Abstract

Experiments are reported showing that a variety of clues such as chromatic aberration, spherical aberration, or astigmatism may be used to decide whether a monocularly viewed out-of-focus target requires an increase or decrease of accommodation for it to be refocused. When these clues are removed the initial direction of accommodation readjustment may be in error.

© 1959 Optical Society of America

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References

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  1. E. F. Fincham, Brit. J. Ophthalmol,  35, 381 (1951).
    [Crossref]
  2. F. W. Campbell and J. G. Robson, J. Opt. Soc. Am. 49, 268 (1959).
    [Crossref] [PubMed]
  3. See G. Westheimer, J. Opt. Soc. Am. 47, 714 (1957), for a description of the double stimulating beam.
    [Crossref] [PubMed]

1959 (1)

1957 (1)

1951 (1)

E. F. Fincham, Brit. J. Ophthalmol,  35, 381 (1951).
[Crossref]

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Figures (4)

F. 1
F. 1

Records of hand-actuated focus adjustments to a visual focusing task. Upper portion of each record is the hand response and lower record is a dioptric displacement of the visual target. (a) Response in white light. (b) Response in monochromatic light without training. (c) Response in monochromatic light 30 responses after the beginning of record (b).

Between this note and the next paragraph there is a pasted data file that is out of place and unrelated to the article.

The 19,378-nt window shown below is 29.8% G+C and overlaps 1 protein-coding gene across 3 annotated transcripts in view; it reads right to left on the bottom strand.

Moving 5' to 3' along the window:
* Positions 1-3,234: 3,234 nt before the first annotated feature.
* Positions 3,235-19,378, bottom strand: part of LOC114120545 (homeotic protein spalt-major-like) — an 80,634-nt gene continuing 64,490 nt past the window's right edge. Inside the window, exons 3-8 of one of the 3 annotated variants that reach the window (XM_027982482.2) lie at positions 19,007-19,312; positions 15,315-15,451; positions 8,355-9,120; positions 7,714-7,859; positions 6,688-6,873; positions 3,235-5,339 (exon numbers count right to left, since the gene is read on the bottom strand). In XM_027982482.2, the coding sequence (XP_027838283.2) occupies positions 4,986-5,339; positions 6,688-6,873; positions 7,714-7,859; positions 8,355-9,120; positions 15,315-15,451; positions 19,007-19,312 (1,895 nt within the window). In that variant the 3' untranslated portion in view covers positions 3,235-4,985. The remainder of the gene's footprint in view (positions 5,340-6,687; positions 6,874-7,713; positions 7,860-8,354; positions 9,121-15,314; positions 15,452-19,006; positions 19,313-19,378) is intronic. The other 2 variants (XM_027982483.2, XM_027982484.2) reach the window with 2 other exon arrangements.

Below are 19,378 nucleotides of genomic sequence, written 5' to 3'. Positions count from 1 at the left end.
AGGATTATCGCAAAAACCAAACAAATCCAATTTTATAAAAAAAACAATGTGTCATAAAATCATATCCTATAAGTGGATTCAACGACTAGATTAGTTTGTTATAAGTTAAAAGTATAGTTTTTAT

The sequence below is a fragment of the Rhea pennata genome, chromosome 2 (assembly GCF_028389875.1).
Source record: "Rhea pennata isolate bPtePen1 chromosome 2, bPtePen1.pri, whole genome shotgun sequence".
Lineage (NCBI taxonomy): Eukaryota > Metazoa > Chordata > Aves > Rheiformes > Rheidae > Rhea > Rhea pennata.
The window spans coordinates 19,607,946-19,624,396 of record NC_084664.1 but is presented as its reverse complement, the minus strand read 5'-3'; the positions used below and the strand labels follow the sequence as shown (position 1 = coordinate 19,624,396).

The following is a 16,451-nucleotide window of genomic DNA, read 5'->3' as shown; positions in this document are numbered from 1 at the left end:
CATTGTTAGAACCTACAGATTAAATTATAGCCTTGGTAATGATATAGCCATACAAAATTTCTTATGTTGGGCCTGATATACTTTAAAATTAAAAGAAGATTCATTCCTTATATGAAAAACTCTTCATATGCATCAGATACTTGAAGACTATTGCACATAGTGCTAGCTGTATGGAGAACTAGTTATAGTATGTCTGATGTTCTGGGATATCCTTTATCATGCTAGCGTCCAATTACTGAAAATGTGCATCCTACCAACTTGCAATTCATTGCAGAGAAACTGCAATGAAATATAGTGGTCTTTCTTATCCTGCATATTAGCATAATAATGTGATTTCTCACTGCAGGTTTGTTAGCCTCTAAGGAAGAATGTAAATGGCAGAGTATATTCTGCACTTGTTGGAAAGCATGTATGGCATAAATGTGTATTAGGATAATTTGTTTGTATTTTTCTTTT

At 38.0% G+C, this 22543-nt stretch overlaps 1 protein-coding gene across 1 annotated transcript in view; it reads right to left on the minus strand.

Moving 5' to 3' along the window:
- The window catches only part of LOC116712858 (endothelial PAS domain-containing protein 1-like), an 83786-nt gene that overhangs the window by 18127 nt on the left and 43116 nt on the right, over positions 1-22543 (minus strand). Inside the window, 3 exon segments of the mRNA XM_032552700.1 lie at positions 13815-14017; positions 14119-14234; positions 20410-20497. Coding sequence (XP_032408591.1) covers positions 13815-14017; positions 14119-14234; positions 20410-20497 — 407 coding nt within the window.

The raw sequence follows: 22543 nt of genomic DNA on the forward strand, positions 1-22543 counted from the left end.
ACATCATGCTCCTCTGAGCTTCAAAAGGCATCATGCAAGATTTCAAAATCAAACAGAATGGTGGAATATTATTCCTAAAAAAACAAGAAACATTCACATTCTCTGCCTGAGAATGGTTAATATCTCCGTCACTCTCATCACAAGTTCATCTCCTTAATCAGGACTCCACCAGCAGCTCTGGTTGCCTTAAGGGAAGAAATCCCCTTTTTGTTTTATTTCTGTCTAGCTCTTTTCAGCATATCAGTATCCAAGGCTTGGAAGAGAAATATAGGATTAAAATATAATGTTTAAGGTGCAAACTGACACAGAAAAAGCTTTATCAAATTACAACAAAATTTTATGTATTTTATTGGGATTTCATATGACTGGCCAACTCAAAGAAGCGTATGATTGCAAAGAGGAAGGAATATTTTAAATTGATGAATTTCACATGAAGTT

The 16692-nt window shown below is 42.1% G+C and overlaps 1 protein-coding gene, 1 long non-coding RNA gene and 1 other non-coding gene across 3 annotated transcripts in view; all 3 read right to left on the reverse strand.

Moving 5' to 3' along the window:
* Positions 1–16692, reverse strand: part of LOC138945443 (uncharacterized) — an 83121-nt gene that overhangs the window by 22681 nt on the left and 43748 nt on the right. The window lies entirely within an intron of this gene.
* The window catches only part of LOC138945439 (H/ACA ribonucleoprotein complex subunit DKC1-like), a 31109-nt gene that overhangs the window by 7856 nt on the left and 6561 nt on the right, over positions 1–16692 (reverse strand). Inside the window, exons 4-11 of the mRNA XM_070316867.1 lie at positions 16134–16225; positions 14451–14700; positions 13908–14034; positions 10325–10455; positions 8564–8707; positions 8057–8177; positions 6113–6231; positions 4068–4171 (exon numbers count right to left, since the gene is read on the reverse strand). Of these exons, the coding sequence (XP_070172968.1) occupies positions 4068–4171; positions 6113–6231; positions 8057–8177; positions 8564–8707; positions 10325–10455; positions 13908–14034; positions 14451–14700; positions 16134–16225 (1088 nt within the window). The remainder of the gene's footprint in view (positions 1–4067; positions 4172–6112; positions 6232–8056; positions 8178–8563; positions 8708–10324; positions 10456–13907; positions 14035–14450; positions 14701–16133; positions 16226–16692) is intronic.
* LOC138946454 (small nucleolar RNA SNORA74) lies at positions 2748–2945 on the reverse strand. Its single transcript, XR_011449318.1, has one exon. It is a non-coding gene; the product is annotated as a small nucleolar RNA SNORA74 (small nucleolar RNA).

F. 2
F. 2

Records of hand-actuated focus adjustments to a visual focusing task. Upper portion of each record is the hand response and lower record is the dioptric displacement of the visual target. (a) Response in white light with full pupil. (b) Response in monochromatic light with annular pupil.

F. 3
F. 3

Response to a visual focusing task when the subject’s control consisted of a reversing key which altered the direction of motion of a target moving with constant speed.

F. 4
F. 4

Record of accommodation obtained with a high-resolution optometer when a small high contrast target is displaced from optical infinity to 1 diopter beyond infinity and back. This figure demonstrates the type of false response that is occasionally obtained.